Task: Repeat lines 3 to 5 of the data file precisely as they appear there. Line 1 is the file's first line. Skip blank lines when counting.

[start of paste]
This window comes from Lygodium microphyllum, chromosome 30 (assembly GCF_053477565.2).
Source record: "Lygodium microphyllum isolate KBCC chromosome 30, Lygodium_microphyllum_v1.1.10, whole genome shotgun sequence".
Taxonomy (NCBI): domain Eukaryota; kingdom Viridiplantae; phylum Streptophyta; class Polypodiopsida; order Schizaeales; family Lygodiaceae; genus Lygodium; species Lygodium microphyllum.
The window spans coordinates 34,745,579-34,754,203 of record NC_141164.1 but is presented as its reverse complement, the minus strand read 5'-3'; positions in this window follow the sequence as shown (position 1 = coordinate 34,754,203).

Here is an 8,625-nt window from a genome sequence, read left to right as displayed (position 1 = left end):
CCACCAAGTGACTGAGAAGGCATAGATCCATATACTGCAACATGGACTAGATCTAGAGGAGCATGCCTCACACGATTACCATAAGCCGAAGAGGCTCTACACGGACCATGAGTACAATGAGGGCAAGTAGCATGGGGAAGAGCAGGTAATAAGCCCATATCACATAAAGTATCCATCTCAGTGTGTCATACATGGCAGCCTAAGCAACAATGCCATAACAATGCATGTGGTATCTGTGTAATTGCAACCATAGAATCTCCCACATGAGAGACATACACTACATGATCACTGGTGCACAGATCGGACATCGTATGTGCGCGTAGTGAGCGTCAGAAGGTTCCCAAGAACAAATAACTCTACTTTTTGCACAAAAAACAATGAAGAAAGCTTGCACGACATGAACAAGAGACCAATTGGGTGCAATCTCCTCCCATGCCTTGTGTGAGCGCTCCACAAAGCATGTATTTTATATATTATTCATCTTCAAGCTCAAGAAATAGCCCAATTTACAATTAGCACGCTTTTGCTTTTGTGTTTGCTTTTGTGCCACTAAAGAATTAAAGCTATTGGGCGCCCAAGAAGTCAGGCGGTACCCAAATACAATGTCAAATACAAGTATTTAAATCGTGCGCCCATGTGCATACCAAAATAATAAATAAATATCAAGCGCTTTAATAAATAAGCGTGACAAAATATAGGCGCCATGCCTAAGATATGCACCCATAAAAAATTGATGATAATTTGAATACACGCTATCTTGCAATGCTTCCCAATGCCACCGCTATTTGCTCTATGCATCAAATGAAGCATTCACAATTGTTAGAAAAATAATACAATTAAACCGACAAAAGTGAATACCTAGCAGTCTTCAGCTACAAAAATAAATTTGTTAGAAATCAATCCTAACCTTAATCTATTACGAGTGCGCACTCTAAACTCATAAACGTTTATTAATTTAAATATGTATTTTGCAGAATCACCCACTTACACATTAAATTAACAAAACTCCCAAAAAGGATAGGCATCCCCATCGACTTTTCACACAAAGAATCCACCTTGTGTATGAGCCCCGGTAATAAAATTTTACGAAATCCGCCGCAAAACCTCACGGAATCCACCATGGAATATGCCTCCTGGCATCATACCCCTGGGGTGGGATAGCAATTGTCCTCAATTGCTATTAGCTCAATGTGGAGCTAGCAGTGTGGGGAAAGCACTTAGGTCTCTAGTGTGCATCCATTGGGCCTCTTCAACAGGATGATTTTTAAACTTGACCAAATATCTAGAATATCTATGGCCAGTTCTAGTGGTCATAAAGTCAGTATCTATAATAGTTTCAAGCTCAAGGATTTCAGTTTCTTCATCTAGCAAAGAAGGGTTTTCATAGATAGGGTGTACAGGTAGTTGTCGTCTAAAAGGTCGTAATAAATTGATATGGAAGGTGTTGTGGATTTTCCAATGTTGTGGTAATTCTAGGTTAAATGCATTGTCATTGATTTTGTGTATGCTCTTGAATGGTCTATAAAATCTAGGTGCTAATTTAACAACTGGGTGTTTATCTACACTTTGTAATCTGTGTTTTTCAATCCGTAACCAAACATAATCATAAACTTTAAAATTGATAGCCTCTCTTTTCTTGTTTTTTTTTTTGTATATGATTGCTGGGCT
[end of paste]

Taxonomy (NCBI): domain Eukaryota; kingdom Viridiplantae; phylum Streptophyta; class Polypodiopsida; order Schizaeales; family Lygodiaceae; genus Lygodium; species Lygodium microphyllum.
The window spans coordinates 34,745,579-34,754,203 of record NC_141164.1 but is presented as its reverse complement, the minus strand read 5'-3'; positions in this window follow the sequence as shown (position 1 = coordinate 34,754,203).

Here is an 8,625-nt window from a genome sequence, read left to right as displayed (position 1 = left end):